of country and be ready to co-operate with you in any movement on the railroad near him. He is engaged in destroying it at such points below Cumberland as he can reach.
Wishing you every success, and that you may drive the enemy from that whole country, I remain, most respectfully, your obedient servant,
R. E. LEE,
PACK'S FERRY, W. VA., October 16, 1862, Via Dublin, W. Va.,
October 17, 1862.
(Received October 19, 1862.)
General S. COOPER,
Adjutant and Inspector General:
Your order of 15th instant is received. I will march the forces
to-day under the command of General Loring back into the Kanawha Valley as soon as I can collect supplies for the march. I have not yet received the orders and instructions of the War Department to General Loring, but expect to do so to-morrow or next day. I cannot say how long it will require to collect the necessary supplies, not having seen the quartermaster or commissary yet. It shall, however, be done as soon as possible. I will write at length by mail.
HEADQUARTERS ARMY OF NORTHERN VIRGINIA, October 16, 1862.
Hon. GEORGE W. RANDOLPH,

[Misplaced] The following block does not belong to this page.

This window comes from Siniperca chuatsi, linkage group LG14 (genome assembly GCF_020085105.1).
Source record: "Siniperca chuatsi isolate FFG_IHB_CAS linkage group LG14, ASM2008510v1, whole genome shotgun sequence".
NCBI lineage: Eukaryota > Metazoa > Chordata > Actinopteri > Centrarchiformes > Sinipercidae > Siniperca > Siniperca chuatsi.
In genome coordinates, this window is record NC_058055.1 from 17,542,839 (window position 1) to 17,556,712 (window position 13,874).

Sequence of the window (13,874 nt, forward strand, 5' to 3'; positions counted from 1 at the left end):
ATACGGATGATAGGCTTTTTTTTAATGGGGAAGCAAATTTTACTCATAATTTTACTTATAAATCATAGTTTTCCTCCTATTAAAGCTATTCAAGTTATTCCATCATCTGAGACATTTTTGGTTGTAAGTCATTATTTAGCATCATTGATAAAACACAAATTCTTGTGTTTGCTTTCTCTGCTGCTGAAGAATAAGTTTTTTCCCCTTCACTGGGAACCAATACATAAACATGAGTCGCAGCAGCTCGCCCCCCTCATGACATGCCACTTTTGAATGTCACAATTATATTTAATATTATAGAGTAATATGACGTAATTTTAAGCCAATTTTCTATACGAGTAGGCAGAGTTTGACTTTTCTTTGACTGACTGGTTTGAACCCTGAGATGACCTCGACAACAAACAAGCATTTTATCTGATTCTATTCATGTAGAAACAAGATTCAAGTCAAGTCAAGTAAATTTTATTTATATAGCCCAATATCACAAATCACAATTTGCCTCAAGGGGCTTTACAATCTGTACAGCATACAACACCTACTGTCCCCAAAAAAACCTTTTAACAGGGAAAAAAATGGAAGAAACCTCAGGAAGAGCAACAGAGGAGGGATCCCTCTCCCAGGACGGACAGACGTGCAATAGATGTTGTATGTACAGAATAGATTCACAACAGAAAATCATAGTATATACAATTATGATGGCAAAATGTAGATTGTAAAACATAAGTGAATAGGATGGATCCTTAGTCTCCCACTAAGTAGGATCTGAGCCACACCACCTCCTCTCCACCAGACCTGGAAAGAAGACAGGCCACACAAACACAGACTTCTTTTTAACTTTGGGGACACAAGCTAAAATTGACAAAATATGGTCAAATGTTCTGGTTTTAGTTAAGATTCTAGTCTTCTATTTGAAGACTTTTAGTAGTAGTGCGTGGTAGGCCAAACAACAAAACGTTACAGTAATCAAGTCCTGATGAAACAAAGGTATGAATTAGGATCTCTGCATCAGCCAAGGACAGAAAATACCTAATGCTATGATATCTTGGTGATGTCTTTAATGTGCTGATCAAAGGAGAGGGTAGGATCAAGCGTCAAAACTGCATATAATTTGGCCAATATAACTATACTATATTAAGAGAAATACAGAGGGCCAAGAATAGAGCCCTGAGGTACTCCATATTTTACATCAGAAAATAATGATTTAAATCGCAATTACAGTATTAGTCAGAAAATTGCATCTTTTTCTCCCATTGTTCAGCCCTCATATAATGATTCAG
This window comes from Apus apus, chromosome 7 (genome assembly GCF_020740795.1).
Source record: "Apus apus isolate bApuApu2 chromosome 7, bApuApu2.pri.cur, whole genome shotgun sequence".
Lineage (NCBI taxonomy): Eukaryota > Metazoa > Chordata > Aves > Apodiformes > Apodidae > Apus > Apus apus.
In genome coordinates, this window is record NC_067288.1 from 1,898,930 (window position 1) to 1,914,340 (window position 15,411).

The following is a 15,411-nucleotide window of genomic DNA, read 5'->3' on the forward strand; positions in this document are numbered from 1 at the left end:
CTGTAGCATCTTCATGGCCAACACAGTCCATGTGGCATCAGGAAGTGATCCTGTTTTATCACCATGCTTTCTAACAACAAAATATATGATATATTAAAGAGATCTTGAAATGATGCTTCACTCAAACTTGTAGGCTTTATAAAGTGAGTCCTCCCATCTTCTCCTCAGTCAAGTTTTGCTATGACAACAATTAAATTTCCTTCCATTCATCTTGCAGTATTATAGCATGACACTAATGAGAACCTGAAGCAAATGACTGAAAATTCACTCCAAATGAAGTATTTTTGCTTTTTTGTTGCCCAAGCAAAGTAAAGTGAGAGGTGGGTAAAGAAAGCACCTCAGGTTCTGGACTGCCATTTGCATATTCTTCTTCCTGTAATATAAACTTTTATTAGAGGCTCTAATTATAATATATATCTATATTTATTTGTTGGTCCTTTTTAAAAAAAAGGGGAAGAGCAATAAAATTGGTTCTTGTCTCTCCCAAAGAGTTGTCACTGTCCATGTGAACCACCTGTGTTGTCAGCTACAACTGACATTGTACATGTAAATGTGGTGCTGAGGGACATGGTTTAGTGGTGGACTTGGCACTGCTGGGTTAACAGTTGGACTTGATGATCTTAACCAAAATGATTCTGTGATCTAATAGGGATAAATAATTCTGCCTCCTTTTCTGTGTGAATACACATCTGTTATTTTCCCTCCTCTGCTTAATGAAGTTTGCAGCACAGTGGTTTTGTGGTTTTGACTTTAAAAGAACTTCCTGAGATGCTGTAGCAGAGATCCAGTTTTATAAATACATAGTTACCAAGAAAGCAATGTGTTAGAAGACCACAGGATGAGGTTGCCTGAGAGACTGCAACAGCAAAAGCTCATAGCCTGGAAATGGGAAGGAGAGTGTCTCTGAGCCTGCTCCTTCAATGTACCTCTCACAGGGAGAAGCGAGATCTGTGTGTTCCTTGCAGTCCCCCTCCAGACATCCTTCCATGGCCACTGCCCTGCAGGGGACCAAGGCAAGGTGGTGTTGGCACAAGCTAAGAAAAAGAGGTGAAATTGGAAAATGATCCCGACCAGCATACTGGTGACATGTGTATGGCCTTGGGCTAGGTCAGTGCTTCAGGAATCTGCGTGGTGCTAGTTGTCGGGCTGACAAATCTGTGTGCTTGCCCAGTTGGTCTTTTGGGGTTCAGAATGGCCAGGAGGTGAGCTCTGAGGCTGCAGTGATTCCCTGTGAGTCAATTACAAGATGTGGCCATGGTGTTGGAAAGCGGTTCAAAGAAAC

Secretary of War:
SIR: In my letter of the 29th ultimo I did not intend to request the exercise of Executive authority to make Confederate money a legal tender between individuals, but thought that the matter might be of sufficient importance for the action of Congress. In the region of country in the border States subject to the occupation of either army, disloyal citizens will not receive from their neighbors Confederate money in payment of debts. It is the only money paid the Government for the supplies, &c., which it purchases from its citizens, and I think should be made legal currency within the Confederacy. Within the limits of the operations of the army, articles necessary for its subsistence, if not sold willingly by the holder, are impressed and paid for in Treasury notes.
I am, most respectfully, your obedient servant,
R. E. LEE,
OCTOBER 24, 1862.
Respectfully submitted to the President for his information.
G. W. RANDOLPH,
Secretary of War.
The absence of a judicial remedy to compel the payment of a debt amounts substantially to compulsion of the creditor to receive the only currency in use.